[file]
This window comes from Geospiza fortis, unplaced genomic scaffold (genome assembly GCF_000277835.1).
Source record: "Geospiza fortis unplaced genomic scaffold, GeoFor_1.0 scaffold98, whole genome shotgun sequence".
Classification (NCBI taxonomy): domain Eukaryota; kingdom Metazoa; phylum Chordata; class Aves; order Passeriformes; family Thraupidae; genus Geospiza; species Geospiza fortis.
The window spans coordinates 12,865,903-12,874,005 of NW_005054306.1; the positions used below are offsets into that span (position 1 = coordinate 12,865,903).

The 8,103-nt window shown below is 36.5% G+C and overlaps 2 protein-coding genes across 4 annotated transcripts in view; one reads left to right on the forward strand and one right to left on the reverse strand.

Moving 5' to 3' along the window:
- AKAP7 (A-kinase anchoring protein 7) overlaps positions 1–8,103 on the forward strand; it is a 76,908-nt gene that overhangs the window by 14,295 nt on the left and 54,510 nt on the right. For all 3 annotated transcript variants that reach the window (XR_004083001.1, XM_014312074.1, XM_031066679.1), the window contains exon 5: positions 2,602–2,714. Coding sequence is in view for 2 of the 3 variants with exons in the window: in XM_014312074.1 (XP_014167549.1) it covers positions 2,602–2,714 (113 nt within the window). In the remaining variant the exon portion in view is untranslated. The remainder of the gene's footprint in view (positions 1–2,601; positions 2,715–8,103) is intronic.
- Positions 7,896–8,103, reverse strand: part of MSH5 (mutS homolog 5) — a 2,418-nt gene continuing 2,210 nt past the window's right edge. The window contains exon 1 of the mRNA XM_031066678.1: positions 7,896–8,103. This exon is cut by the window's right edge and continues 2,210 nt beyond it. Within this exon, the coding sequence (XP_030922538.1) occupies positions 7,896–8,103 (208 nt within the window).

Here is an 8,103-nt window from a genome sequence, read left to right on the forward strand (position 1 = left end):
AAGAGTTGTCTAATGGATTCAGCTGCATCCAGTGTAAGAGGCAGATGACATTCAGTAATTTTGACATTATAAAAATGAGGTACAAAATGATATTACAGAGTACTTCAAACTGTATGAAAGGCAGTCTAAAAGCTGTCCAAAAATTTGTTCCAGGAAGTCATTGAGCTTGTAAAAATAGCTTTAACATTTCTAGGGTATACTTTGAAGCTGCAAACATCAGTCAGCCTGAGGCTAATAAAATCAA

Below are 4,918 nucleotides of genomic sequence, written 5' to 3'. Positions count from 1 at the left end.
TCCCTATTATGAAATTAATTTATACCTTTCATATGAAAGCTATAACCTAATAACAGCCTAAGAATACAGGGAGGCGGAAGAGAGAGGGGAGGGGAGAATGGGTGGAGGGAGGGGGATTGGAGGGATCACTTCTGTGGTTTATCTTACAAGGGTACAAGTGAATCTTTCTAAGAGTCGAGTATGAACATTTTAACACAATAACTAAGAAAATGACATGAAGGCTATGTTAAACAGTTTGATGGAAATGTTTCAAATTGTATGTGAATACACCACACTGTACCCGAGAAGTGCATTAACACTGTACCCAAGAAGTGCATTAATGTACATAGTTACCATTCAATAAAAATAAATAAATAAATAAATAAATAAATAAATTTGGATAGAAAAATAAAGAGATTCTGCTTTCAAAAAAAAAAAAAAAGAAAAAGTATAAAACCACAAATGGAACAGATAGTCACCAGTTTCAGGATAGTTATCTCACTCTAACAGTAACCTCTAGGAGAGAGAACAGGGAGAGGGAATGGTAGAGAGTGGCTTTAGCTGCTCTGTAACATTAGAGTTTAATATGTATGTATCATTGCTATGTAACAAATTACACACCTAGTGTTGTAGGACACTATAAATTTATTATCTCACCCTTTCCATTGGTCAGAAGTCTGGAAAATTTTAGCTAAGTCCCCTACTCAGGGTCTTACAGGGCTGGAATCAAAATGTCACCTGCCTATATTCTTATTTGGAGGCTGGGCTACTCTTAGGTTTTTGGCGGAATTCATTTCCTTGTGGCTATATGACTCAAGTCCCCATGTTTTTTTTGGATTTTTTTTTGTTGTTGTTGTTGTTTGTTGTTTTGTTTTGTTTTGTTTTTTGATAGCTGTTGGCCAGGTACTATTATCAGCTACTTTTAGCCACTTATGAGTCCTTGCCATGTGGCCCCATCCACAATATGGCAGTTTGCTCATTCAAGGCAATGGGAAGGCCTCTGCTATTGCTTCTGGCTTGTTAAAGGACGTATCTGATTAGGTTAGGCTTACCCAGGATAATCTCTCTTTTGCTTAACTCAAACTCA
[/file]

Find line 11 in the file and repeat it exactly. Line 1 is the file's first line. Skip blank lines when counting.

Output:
Below are 4,918 nucleotides of genomic sequence, written 5' to 3'. Positions count from 1 at the left end.